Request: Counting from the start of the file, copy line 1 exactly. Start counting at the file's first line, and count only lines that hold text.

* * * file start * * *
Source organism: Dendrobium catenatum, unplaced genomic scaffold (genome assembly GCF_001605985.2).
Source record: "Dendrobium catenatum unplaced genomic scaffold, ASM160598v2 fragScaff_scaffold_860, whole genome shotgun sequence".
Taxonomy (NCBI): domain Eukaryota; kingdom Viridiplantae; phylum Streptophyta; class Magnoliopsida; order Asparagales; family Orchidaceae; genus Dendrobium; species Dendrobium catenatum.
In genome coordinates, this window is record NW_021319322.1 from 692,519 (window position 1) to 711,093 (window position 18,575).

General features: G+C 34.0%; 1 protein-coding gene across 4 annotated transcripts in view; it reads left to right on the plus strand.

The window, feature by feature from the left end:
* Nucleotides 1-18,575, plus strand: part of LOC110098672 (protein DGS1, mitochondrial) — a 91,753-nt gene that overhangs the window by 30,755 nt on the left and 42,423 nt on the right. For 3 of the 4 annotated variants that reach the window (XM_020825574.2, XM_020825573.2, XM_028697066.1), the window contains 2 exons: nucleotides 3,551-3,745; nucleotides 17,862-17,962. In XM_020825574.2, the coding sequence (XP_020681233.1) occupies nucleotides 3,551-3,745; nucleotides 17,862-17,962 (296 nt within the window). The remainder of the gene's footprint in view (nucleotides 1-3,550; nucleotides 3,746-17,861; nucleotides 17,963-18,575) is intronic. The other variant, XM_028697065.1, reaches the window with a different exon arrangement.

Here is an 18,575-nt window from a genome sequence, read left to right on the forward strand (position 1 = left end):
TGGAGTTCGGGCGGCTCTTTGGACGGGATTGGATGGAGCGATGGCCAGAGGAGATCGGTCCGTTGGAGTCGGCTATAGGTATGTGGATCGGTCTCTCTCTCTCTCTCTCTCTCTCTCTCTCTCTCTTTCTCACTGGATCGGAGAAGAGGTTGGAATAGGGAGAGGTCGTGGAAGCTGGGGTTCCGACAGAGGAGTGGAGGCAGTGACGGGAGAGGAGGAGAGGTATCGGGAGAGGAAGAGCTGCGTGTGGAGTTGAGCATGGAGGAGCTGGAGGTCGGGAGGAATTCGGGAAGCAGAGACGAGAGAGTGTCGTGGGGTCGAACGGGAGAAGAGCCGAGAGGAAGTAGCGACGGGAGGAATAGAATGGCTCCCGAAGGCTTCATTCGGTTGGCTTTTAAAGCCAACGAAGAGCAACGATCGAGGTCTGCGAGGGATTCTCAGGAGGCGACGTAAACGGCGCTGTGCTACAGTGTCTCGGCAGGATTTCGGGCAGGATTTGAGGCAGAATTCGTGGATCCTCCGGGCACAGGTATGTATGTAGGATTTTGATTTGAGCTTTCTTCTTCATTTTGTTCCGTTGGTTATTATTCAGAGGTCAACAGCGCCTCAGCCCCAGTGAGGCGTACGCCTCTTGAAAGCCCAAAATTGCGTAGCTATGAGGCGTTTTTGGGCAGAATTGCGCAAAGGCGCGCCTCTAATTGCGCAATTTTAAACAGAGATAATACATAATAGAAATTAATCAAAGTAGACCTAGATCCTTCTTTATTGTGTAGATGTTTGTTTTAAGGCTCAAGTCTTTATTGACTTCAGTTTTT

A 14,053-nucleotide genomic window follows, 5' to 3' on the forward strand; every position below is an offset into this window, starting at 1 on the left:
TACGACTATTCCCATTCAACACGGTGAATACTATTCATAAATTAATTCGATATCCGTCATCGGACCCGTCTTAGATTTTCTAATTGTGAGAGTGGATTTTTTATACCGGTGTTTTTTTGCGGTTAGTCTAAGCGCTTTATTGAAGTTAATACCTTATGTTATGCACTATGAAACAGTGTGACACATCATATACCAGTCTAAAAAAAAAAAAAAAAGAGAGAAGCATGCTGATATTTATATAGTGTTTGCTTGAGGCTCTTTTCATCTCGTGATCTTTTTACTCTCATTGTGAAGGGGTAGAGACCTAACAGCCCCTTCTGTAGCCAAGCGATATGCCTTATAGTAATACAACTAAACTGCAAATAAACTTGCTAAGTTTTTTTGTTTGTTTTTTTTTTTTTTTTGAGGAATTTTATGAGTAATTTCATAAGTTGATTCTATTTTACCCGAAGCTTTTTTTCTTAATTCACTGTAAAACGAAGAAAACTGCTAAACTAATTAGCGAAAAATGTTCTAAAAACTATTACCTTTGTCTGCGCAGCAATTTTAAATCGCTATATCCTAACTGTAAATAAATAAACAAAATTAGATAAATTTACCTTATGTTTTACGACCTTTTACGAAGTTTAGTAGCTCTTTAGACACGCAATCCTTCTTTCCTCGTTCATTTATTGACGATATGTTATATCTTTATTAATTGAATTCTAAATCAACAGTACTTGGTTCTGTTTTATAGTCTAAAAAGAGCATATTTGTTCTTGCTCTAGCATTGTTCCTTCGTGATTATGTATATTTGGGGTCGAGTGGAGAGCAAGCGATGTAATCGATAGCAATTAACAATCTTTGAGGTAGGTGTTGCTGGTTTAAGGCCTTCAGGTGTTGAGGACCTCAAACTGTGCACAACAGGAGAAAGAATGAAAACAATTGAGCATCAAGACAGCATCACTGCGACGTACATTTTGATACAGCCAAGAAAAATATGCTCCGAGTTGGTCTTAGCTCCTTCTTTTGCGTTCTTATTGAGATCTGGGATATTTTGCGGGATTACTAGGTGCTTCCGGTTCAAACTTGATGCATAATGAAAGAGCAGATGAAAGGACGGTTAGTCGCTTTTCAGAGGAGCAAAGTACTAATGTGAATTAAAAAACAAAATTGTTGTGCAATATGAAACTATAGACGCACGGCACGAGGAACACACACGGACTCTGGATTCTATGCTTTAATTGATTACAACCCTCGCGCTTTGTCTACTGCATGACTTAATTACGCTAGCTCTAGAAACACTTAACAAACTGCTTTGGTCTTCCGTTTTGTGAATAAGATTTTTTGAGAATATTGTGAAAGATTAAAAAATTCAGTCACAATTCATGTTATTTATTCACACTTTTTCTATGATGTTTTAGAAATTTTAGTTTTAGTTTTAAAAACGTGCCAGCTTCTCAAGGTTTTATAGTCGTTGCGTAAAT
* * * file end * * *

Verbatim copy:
Source organism: Dendrobium catenatum, unplaced genomic scaffold (genome assembly GCF_001605985.2).